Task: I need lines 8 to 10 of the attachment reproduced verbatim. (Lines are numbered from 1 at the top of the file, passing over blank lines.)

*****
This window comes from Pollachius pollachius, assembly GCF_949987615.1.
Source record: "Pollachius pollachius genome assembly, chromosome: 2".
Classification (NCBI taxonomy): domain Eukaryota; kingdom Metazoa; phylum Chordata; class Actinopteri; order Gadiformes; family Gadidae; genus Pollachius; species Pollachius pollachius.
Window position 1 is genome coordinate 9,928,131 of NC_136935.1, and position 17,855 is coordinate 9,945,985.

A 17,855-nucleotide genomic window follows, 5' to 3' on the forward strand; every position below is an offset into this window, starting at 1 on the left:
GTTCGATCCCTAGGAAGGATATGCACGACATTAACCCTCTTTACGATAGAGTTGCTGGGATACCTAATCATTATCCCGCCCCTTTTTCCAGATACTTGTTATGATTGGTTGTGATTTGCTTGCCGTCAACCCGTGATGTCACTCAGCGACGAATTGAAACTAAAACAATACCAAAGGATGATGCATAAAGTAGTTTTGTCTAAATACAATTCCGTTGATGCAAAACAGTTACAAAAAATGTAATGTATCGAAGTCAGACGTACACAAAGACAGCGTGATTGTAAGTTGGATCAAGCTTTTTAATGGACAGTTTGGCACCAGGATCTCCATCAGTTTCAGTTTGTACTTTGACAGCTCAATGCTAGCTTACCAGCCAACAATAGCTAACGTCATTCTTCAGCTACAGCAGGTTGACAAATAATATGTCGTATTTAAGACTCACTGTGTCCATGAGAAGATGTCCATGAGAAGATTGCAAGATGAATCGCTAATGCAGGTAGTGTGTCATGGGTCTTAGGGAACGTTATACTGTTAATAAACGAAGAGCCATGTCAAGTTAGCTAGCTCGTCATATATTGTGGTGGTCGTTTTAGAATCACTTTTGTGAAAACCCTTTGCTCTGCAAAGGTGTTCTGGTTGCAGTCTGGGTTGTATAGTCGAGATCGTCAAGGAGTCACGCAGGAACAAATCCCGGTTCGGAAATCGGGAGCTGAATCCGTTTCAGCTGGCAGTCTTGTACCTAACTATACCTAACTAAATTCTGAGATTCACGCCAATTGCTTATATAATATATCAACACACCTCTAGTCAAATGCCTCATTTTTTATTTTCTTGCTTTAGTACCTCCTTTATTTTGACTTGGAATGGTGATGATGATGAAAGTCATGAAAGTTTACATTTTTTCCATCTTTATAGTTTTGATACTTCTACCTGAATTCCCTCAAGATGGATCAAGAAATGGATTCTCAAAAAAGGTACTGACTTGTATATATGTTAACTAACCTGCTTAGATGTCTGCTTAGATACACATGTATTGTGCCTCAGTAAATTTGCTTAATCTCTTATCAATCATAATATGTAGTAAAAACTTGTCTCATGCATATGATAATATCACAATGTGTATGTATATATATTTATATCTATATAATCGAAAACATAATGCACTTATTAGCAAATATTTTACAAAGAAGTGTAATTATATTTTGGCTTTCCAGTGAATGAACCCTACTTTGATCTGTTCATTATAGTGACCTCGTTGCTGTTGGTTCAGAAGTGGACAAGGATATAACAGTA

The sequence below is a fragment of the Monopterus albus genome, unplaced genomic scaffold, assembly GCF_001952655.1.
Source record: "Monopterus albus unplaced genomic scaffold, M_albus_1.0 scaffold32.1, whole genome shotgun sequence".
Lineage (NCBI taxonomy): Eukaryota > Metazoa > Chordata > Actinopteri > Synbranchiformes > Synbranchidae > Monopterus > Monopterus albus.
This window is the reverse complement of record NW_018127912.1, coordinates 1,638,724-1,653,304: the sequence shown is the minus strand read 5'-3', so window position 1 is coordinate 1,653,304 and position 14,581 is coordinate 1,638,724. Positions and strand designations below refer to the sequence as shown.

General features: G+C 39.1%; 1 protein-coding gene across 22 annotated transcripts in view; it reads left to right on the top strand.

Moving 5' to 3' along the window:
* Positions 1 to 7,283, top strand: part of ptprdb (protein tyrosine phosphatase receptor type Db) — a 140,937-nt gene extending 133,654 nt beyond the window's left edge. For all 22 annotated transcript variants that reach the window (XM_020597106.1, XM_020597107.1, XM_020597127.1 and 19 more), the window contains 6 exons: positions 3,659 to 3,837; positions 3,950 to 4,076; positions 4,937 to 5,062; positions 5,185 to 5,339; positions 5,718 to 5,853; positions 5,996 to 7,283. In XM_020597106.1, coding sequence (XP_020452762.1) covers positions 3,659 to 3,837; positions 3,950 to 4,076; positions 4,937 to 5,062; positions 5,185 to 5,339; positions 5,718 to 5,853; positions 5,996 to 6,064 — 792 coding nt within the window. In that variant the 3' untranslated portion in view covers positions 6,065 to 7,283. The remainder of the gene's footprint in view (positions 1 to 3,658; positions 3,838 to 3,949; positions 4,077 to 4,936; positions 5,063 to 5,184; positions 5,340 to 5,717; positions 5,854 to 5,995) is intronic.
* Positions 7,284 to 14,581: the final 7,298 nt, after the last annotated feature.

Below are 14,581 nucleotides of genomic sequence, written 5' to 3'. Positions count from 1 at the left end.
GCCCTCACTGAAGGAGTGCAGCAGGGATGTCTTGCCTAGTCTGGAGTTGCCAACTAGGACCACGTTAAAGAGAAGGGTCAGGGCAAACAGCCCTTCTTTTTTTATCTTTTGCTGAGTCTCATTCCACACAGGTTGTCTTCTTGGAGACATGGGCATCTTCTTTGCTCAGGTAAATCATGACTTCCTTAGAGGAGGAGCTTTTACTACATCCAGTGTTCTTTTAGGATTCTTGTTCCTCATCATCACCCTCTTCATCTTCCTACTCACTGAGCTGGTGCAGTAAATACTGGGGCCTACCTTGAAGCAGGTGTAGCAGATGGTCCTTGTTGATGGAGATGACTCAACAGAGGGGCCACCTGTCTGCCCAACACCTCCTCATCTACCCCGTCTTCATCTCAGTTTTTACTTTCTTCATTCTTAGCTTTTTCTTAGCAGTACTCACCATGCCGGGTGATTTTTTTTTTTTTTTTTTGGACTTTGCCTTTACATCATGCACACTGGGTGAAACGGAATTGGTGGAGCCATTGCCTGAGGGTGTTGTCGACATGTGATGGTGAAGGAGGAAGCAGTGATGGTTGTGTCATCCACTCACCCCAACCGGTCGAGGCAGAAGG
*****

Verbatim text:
Source record: "Monopterus albus unplaced genomic scaffold, M_albus_1.0 scaffold32.1, whole genome shotgun sequence".
Lineage (NCBI taxonomy): Eukaryota > Metazoa > Chordata > Actinopteri > Synbranchiformes > Synbranchidae > Monopterus > Monopterus albus.
This window is the reverse complement of record NW_018127912.1, coordinates 1,638,724-1,653,304: the sequence shown is the minus strand read 5'-3', so window position 1 is coordinate 1,653,304 and position 14,581 is coordinate 1,638,724. Positions and strand designations below refer to the sequence as shown.